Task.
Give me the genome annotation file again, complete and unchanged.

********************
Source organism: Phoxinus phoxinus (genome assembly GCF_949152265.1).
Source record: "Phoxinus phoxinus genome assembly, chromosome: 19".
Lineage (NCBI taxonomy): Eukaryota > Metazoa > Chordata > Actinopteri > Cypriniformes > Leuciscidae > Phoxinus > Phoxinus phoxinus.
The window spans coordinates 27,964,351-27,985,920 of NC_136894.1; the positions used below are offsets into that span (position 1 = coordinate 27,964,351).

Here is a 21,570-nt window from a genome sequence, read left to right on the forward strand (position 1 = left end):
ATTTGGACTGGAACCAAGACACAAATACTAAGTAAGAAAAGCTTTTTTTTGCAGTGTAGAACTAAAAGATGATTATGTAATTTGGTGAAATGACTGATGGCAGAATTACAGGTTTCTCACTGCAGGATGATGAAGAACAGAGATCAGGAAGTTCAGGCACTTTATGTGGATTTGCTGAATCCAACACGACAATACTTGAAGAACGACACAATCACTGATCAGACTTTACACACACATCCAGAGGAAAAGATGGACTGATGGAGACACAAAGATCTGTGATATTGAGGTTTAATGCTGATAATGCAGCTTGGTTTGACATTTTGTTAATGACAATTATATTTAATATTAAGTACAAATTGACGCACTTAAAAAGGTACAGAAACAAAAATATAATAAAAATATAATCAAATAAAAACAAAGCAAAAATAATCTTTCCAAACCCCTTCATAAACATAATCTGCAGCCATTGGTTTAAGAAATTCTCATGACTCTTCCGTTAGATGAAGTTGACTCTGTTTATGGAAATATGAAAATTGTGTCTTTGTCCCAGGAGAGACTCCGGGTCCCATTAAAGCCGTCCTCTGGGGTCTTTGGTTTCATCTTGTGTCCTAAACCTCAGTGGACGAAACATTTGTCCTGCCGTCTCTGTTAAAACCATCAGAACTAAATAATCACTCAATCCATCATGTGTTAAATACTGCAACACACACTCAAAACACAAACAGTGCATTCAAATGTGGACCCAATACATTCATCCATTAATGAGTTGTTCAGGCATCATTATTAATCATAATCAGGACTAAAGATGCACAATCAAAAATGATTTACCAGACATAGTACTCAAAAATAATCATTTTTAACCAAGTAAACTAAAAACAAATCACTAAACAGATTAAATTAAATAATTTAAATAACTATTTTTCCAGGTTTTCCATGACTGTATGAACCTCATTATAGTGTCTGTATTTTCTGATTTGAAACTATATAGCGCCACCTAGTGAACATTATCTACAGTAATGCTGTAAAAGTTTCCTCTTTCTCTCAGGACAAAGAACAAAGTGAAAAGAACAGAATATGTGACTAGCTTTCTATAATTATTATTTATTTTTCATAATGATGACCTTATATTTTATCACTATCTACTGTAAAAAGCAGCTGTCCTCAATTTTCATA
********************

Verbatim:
Source organism: Phoxinus phoxinus (genome assembly GCF_949152265.1).
Source record: "Phoxinus phoxinus genome assembly, chromosome: 19".
Lineage (NCBI taxonomy): Eukaryota > Metazoa > Chordata > Actinopteri > Cypriniformes > Leuciscidae > Phoxinus > Phoxinus phoxinus.
The window spans coordinates 27,964,351-27,985,920 of NC_136894.1; the positions used below are offsets into that span (position 1 = coordinate 27,964,351).

Here is a 21,570-nt window from a genome sequence, read left to right on the forward strand (position 1 = left end):
ATTTGGACTGGAACCAAGACACAAATACTAAGTAAGAAAAGCTTTTTTTTGCAGTGTAGAACTAAAAGATGATTATGTAATTTGGTGAAATGACTGATGGCAGAATTACAGGTTTCTCACTGCAGGATGATGAAGAACAGAGATCAGGAAGTTCAGGCACTTTATGTGGATTTGCTGAATCCAACACGACAATACTTGAAGAACGACACAATCACTGATCAGACTTTACACACACATCCAGAGGAAAAGATGGACTGATGGAGACACAAAGATCTGTGATATTGAGGTTTAATGCTGATAATGCAGCTTGGTTTGACATTTTGTTAATGACAATTATATTTAATATTAAGTACAAATTGACGCACTTAAAAAGGTACAGAAACAAAAATATAATAAAAATATAATCAAATAAAAACAAAGCAAAAATAATCTTTCCAAACCCCTTCATAAACATAATCTGCAGCCATTGGTTTAAGAAATTCTCATGACTCTTCCGTTAGATGAAGTTGACTCTGTTTATGGAAATATGAAAATTGTGTCTTTGTCCCAGGAGAGACTCCGGGTCCCATTAAAGCCGTCCTCTGGGGTCTTTGGTTTCATCTTGTGTCCTAAACCTCAGTGGACGAAACATTTGTCCTGCCGTCTCTGTTAAAACCATCAGAACTAAATAATCACTCAATCCATCATGTGTTAAATACTGCAACACACACTCAAAACACAAACAGTGCATTCAAATGTGGACCCAATACATTCATCCATTAATGAGTTGTTCAGGCATCATTATTAATCATAATCAGGACTAAAGATGCACAATCAAAAATGATTTACCAGACATAGTACTCAAAAATAATCATTTTTAACCAAGTAAACTAAAAACAAATCACTAAACAGATTAAATTAAATAATTTAAATAACTATTTTTCCAGGTTTTCCATGACTGTATGAACCTCATTATAGTGTCTGTATTTTCTGATTTGAAACTATATAGCGCCACCTAGTGAACATTATCTACAGTAATGCTGTAAAAGTTTCCTCTTTCTCTCAGGACAAAGAACAAAGTGAAAAGAACAGAATATGTGACTAGCTTTCTATAATTATTATTTATTTTTCATAATGATGACCTTATATTTTATCACTATCTACTGTAAAAAGCAGCTGTCCTCAATTTTCATA